Although the US Supreme Court has difficulty defining, fighting words, exactly– which lie outside the Constitutionality protection of free speech– fighting words are defined as intended to insult a particular individual and ‘reasonably incite the average person to retaliate.’ But that’s what insults are: designed to incite retaliation. When words are used to insult a particular individual to the point that the average person would (or could or should,) retaliate with more fighting words– or worse, violence—than, in my opinion, fighting words forfeit the Constitutional protection of freedom of speech. Let’s look at this another way.
If there’s a child in your kid’s elementary school class who insults your kid constantly, and your kid comes home crying– the average parent would respond. Either you call the school, or you call the other kid’s parents or you do both. Some parents would send their kid to karate class, so he or she could knock the other kid’s block off: we’ve all read the stories. The initial insult was the catalyst for the response. Typically, human beings don’t bully or insult others because they DON’T want to incite a response. The goal is to incite a response big time, just to have it out with the other guy.
It’s particularly distressful when our national media use fighting words to insult another journalist or reporter or candidate– and, maybe because humans are so voyeuristic, we tend to enjoy ‘listening in,’ to the dirt. But we shouldn’t. We wouldn’t just stand around doing nothing while listening to a 3rd grader insult a classmate, would we? Why do we do that with adults? Besides, journalists are supposed to be unbiased: if they’re spinning the news with their own opinions, they’ve ceased to report the news and have now made the news. They ‘make’ the news by spinning it to one side of the philosophical argument or the other. And if journalists are true to their professional ethics, they will…. “never distort the content of news, photos or video….” And they will… “examine their own cultural values and avoid imposing those values on others.”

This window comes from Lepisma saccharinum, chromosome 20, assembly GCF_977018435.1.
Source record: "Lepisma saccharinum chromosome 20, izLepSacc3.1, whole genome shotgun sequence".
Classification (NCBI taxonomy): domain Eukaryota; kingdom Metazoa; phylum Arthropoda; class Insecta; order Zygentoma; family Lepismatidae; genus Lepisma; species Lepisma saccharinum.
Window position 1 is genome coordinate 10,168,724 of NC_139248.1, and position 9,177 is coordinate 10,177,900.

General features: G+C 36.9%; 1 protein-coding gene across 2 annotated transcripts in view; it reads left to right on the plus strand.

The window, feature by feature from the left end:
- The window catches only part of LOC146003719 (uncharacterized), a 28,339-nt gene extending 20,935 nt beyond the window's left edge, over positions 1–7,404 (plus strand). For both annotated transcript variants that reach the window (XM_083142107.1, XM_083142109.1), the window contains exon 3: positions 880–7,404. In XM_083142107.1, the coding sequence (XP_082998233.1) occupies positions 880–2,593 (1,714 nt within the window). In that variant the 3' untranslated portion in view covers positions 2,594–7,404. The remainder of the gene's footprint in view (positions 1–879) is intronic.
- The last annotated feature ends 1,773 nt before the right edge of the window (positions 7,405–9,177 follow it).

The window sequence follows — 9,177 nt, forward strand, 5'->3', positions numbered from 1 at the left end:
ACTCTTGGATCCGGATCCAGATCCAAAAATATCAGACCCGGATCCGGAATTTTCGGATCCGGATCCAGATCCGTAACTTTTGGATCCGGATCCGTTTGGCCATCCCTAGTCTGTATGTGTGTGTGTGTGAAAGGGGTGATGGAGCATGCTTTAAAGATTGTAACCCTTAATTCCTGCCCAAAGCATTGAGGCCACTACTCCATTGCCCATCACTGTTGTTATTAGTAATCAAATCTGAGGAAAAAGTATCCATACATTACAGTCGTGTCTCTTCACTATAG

The SPJ Code of Ethics also include discourage spinning the news or a particular view of the news: “Distinguish between advocacy and news reporting. Analysis and commentary should be labeled and not misrepresent fact or context.” And although this code is not legally enforceable, it is encouraged as “a guide for ethical behavior…. As a resource for ethical decision-making.” It goes on– “Recognize a special obligation to ensure that the public’s business is conducted in the open and that government records are open to inspection.” Boy, do we ever need this in the current heyday of scandals du jour!
The point is that we, as Americans, are part of this great experiment in Democracy… and it is the press—the media– who help keep us free with unbiased news reporting and comments– keeping it out in the “sunshine.” There is no place for insults or acrimony, pandering or bias– we’re all Americans. Let us agree, but not be disagreeable. The whole world watches America. Let all Americans behave like respectful adults! What a great gift for future generations of global leaders!
Go look at the evidence: be an informed American! Thank you
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©Suzy Right 2012